The maple tree is a member of a group of 200 species of trees and shrubs worldwide that belong to the Acer family. All maples are hardwoods but the species found in America are further classified as hard or soft maples. The most common hard maple is the sugar or rock maple. Common soft maples include the silver, red and box elder.
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Hard maple trees feature light brownish-red heartwood near the core and cream to white sapwood closer to the bark. Maple wood is usually straight grained with a uniform texture. Woodworkers prize the highly figured bird's-eye grain found in some hard maple wood for its decorative value when used in wooden boxes and other craft pieces. Clusters of balls or burls that grow on the sides of some of the older trees are also coveted by woodturners who turn the burls into beautiful bowls.
The heartwood of the soft maple is tan to gray in color and exhibits a white sapwood that may have extreme changes in color from one board to the next. The farther north the softwood tree grows, the larger is the tree's heartwood and the greater the color variation exhibited. Soft maple weighs 35 lbs. per cubic foot compared to hard maple that weighs between 42 and 45 lbs. per cubic foot.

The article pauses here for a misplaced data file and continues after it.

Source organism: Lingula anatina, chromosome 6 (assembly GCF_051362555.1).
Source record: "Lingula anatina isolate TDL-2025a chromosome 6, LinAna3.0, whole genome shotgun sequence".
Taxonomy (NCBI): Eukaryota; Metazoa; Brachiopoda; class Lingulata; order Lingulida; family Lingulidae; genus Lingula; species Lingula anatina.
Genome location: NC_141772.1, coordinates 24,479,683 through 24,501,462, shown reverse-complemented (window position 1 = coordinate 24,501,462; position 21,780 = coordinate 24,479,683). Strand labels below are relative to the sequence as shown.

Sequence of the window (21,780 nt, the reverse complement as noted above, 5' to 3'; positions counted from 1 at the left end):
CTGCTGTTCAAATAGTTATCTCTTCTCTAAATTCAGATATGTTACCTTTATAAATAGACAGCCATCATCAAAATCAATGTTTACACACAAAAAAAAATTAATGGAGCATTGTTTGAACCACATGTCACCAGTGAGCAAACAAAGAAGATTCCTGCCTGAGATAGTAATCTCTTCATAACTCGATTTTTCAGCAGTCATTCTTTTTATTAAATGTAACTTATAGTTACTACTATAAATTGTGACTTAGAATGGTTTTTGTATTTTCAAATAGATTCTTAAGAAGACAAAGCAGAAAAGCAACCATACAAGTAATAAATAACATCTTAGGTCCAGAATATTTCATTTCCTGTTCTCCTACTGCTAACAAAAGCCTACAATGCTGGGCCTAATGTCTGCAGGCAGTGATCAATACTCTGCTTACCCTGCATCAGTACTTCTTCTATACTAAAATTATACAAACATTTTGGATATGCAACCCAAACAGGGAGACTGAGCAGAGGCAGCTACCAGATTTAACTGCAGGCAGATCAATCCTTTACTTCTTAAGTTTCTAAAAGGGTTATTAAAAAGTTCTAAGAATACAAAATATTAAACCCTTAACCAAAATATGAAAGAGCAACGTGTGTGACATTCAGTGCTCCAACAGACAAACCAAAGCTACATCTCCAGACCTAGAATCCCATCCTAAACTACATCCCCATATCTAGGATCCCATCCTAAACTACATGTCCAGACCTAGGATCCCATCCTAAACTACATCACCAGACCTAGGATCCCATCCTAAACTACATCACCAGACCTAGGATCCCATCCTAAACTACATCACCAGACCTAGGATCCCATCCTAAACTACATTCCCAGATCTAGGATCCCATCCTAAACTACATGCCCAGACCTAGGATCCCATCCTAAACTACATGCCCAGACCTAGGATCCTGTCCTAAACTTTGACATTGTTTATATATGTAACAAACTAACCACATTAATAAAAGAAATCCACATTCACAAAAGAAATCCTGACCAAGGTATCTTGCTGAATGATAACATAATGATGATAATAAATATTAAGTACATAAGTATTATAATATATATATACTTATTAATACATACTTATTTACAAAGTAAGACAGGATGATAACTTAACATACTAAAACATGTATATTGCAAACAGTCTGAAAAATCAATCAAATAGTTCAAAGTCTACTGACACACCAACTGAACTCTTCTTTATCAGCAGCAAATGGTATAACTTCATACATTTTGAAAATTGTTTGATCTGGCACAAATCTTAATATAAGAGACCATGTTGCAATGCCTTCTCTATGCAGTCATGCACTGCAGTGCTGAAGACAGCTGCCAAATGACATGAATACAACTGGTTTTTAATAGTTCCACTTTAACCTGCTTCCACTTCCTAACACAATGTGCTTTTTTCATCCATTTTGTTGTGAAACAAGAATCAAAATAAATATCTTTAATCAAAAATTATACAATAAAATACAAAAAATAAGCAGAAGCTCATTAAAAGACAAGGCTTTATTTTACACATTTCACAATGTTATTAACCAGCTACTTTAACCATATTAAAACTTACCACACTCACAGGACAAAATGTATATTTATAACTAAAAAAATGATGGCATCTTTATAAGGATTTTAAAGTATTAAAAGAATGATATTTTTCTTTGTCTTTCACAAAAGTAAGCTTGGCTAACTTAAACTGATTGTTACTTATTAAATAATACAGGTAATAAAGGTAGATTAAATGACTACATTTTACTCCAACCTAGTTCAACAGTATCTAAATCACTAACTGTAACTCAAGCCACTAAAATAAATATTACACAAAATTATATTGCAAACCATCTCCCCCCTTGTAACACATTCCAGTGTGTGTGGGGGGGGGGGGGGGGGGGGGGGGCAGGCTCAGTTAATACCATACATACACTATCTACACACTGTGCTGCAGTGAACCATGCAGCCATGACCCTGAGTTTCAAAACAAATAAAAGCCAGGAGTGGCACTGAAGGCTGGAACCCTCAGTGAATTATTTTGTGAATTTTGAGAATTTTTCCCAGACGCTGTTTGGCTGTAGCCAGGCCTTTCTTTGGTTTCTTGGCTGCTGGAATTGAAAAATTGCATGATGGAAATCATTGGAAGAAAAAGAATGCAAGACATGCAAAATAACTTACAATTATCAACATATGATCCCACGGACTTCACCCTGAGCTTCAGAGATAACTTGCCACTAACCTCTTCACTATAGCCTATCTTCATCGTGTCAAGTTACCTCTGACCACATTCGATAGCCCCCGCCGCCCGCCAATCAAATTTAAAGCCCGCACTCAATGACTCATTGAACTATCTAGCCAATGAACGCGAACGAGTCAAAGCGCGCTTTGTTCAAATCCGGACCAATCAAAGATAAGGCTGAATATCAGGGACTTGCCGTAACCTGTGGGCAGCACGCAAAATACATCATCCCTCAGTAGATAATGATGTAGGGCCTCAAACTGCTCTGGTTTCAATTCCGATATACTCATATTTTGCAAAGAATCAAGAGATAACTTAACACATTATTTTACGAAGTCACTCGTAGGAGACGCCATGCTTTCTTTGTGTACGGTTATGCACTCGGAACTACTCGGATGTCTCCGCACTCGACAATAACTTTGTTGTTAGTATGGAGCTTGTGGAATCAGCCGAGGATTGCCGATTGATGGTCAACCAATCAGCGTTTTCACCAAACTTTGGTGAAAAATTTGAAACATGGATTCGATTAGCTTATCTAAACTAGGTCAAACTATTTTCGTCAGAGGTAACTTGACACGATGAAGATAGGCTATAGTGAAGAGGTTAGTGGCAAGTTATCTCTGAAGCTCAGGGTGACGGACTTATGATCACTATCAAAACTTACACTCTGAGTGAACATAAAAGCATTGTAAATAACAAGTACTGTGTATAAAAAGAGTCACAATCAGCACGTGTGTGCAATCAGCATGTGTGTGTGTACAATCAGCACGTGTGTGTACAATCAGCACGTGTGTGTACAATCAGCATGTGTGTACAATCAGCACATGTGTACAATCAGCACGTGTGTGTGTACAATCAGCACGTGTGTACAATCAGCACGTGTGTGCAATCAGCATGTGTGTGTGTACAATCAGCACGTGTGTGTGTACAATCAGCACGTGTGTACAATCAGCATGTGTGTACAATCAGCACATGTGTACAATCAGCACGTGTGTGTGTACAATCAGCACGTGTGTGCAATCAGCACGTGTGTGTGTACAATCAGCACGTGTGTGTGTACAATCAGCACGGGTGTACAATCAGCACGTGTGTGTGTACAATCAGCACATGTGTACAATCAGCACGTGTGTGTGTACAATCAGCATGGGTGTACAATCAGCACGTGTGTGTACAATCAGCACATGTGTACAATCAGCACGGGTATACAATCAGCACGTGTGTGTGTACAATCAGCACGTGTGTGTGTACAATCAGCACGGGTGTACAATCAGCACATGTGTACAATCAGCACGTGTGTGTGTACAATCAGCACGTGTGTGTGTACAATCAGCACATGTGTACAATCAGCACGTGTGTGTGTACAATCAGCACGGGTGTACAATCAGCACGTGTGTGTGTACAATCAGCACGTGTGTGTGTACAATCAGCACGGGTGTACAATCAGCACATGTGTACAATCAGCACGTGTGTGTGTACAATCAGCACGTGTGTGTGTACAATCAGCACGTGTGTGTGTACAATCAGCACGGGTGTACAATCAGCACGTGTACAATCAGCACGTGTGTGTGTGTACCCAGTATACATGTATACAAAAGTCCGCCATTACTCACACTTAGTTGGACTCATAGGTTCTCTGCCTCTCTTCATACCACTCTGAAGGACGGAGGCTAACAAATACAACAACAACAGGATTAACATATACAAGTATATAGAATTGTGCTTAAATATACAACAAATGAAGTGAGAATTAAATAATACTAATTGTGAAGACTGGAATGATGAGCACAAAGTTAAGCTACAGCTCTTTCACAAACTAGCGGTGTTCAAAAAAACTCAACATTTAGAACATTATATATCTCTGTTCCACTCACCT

Machining Hard Maple
Hard maple is an extremely dense wood that can be difficult to cut. Sharp carbide tools are recommended for best results. Tools dull quickly, and improperly dried wood is liable to pinch saw blades. Attention must be paid to the direction and depth of feed on planers and jointers to avoid wood tear out. Nailing and screwing hard maple is easier when power pilot holes are bored first. Hard maple turns well if sharp chisels are used.
Working Birdseye, Burls and Soft Maple
Birdseye maple and maple burls work better with sanding. Planing these figured woods should be avoided to retain the surface integrity of the pieces. Soft maple is easy to machine, sands well and holds tight edges when used for corner joints. All maple takes clearcoat well without the need for pore filling. Staining maple can be extremely frustrating as dark colors tend to absorb unevenly, causing a blotchy appearance. All maples glue well but hard maple requires a thicker glue to avoid joint failure.